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Turning social data into cash : Real-time winning
Roberto Amaro 270006PURB email@example.com | | Tags:  data byop cash winning social | 720 Visits
The proliferation of mobile technology has left few without a social media presence, empowering individuals through personal and professional connections across the globe. It’s an inevitable aspect of our cultural revolution, and one the enterprise can no longer ignore. The past few years has softened the enterprise to social networking, even spurring organizations to better leverage internal and external social data to their advantage.
At the recently concluded IBM IOD event last year, theCUBE heard from several executives within the tech space as to the importance of social data. For IBM this growing interest in social data is a market opportunity for its expanding Big Data product portfolio, marking one of the four pillars of the initiative. In this article we’ll discuss how social data fits into IBM’s Big Data portfolio, comprised of analytics, cloud and mobile operatives.
BYOP – Bring Your Own Personality
Marcia Conner, Principal with SensifyGroup and a Social Biz Expert and author, discussed during her appearance on theCUBE how social media has helped people realize that they are human beings and there’s nothing wrong with embracing that. She discussed that in the past, employees had to “leave their personality in the car,” but now, social media has opened up the door for work to “not suck.”
“It’s not that we have all these new data and we can actually be doing more stuff; the question becomes for me (and organizations I work with) what can we remove, what are the policies and the nonsense that happens in work every single day that shouldn’t be there. It’s only there because we don’t have a better way, a more trustworthy and a more human way of actually working together, so it’s incredibly liberating and incredibly open from our perspective simply because it’s less,” explained Conner.
Renee Ducre, Director of Marketing Social Business with IBM, shared how social media is being leveraged by the enterprise to get attention. In this day and age, attention is not bad, it is a commodity. The more attention a brand has, the more interested consumers will be in their products. Ducre also mentions that though crowdsourcing, or getting input from people to make something better, seems to be a new thing that’s just catching on, IBM has been doing that for a long time.
“You’ll see more social technologies, leveraging all of the social collaboration tools is a must,” Ducre stated.
IBM prides itself with being a genuinely social business. Every IBM employee is given social media guidelines, which they use to become the “voice of IBM.” Jeff Schick, Vice President of Social Software at IBM, explains that being social doesn’t need to be complicated or painful. You just need a software that’s reliable and easy to use without an instructional manual.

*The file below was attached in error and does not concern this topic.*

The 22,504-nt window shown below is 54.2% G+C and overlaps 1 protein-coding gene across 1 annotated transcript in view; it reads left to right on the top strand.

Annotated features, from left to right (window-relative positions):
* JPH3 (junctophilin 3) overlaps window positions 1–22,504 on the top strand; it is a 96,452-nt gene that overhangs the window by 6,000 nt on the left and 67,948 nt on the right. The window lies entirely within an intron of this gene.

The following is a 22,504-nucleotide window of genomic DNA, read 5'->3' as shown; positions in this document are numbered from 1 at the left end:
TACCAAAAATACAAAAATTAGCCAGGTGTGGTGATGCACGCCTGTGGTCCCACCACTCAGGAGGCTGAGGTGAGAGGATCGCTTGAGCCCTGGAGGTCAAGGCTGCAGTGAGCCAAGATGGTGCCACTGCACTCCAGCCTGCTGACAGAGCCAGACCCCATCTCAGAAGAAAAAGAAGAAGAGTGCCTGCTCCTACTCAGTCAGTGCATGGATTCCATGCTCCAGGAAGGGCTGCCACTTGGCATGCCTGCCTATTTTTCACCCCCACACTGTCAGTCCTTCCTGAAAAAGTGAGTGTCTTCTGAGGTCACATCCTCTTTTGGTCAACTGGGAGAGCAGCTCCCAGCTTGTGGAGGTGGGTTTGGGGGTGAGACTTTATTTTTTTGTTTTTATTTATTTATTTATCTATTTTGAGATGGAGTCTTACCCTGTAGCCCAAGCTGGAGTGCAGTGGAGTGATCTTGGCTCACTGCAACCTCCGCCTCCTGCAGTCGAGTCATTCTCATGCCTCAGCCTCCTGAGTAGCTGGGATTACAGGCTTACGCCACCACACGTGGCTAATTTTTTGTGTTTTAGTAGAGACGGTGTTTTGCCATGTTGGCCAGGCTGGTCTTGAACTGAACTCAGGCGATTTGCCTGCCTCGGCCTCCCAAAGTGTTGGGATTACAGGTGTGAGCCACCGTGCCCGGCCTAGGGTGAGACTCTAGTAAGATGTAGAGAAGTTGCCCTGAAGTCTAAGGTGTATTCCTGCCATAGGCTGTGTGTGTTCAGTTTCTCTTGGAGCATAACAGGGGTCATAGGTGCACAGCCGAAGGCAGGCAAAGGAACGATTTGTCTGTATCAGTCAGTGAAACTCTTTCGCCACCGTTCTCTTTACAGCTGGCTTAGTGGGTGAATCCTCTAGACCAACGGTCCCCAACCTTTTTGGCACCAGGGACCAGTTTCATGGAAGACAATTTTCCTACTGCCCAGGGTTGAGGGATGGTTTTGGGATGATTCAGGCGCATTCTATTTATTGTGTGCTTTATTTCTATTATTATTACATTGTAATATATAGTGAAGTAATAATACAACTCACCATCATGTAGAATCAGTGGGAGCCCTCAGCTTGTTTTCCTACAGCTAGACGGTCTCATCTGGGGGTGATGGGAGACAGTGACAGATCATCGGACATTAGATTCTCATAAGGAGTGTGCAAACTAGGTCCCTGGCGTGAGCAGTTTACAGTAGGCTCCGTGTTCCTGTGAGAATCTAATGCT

Social Data meets Analytics
How does IBM make it all happen? Why analytics of course.
According to Les Rechan, General Manager and Business Analytics with IBM, the key to data analytics is taking advantage of all the data whether it is structured or not, then deliver all the analytics – from descriptive to cognitive – to get to the verticals.
“Take the capability that we got (all data, all analytics, all solutions) and apply it. When you think about analytics (social, mobile, cloud), we’re looking at systems of engagement, presenting information to people on the front line that could come from many heterogeneous data sources. We want to be able to bring that together – and we have solutions that do that – and then bring it together for that user and for that particular problem,” Rechan stated.
And one of the key factors in social data is real time. Harriet Fryman, Director of Big Data & Analytics at IBM, explains that though people realize that there is great value in Big Data and analytics, some of them fail to understand that the power relies in real time analytics. Combining real time analytics and social data can get brands to better understand what consumers want.
In other words, brands can get an insight of what consumers are after and offer great deals to get them to buy more of it, even if they don’t really need them.
Fryman states that social data can help brands “get the sentiment in the market, tie it to the internal data,” and use that to build reputation or make a real time offer.